Dissecting turst: Evidence From a Field Experiment in Rural Cameroon

Trust plays a key role in promoting cooperation, exchanges, and interactions among individuals and therefore it is believed to foster economic and societal development. Sender's behaviour in the popular "investment game" (Berg et al. 1995) is widely employed to measure trust among individuals, but recent economic literature has cast doubts on the accuracy of this measure of trust. These studies, however, were mostly conducted in controlled environmentsm having university students as subject polls. We played the "investment game" with 3320 rural households from 200 villages in the Adamawa region of Cameroon, recording for each participant his expectations of return on the edowment shared as first mover. In addition, participants played two additional games obtained by separating the "investment game" into two sub-games, "Triple dictator game" and "reverse triple dictator game"/ The latter two games were used to measure participants' altruism and distributional preferences. All participants were randomly assigned to two treatments with different secrecy levels to create exogenous variation in social pressure, and measure the effect of social norms on behaviour in investment game. We use behaviour observed in the sub games to test whether senders behaviour in the investment game only measures trust (and therefore a belief in someone else's trustworthiness), and whether trustworthiness in turn is a reciprocation of kindness with kindness, or unkindness with unkindness. We control for risk preferences and other demographics, and find that senders behaviour in the investment game measures mostly trust, but it is not an accurate measure of trust.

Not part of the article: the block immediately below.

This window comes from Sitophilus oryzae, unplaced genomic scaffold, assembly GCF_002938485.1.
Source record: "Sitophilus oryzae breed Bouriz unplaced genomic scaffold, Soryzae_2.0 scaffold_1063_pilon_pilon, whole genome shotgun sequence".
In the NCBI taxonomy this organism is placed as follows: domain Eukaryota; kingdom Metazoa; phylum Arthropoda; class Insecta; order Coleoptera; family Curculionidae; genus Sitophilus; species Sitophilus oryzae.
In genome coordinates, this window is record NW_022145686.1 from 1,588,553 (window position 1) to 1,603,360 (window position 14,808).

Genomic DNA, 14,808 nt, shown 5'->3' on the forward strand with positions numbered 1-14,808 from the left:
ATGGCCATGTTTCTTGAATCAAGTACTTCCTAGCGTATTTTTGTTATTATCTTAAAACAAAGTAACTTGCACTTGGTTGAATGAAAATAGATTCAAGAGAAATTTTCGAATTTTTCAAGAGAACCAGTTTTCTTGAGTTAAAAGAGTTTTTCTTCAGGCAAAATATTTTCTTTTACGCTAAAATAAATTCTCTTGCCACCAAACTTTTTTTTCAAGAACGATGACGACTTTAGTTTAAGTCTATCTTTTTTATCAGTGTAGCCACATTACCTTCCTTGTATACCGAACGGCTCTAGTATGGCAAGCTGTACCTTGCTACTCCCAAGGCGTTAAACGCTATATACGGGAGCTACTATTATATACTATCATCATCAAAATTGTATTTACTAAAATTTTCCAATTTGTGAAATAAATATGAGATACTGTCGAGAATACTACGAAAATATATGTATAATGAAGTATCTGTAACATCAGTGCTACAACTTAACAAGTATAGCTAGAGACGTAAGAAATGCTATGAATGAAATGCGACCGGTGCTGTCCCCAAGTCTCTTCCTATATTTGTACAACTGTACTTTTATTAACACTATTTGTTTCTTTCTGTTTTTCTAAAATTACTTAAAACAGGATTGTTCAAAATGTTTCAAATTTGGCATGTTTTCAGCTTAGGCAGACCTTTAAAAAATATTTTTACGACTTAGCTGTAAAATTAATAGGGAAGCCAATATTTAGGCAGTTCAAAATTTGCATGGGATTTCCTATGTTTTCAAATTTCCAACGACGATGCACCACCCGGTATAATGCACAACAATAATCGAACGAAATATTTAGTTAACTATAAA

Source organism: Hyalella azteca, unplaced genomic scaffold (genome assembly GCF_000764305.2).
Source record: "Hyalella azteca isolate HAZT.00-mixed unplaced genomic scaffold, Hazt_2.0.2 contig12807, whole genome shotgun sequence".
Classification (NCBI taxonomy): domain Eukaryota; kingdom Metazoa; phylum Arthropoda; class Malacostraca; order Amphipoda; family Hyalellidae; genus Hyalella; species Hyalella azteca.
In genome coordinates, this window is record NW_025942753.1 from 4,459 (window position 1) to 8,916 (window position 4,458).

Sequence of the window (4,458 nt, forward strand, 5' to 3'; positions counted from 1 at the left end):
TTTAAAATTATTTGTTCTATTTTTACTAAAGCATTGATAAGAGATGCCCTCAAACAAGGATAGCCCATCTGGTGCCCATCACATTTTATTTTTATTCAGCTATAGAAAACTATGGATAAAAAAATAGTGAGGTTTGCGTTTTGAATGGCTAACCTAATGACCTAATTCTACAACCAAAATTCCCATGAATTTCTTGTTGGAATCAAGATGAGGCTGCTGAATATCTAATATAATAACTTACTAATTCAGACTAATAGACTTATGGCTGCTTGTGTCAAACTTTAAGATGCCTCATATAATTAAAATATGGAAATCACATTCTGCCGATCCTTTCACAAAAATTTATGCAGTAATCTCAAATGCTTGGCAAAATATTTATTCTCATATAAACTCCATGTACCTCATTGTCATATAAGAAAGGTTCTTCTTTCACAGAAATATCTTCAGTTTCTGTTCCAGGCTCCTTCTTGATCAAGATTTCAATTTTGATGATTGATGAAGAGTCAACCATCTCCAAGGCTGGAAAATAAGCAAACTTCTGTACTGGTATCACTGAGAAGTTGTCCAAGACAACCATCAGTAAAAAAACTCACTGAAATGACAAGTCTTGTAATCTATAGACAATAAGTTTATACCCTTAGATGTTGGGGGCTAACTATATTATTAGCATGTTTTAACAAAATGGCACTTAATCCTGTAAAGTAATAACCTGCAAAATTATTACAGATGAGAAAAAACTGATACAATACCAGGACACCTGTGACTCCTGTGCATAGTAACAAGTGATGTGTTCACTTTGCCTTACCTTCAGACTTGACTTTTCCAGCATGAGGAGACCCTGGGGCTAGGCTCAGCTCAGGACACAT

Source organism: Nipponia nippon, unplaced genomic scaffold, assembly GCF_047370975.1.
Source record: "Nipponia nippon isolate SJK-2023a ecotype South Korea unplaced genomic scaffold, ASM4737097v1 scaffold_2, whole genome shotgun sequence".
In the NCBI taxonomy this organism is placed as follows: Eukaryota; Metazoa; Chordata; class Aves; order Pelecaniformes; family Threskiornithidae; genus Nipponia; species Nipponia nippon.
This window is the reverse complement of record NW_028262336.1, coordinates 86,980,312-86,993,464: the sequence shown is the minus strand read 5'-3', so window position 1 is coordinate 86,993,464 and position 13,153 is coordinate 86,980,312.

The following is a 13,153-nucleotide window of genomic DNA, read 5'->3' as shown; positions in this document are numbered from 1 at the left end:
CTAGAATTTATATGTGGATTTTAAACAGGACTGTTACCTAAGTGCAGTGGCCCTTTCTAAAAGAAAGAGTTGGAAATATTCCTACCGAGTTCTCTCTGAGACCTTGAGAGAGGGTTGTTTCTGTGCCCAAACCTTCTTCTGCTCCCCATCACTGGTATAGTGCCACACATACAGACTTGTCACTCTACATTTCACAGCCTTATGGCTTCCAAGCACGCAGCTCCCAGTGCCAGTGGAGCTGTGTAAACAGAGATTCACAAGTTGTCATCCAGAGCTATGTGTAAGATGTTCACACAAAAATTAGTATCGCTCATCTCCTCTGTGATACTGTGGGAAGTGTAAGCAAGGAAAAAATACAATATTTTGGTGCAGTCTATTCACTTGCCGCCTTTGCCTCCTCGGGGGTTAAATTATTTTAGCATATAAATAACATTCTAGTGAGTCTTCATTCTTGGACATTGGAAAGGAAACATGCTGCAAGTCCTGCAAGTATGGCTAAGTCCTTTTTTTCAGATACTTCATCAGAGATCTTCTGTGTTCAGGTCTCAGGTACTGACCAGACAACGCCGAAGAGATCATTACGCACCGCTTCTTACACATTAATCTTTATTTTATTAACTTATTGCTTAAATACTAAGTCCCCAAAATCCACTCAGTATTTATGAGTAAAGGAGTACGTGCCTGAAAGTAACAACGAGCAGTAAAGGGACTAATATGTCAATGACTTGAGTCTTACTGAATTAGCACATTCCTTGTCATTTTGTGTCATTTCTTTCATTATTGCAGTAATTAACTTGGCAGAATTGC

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 Record created 2017-04-01, last modified 2020-10-28

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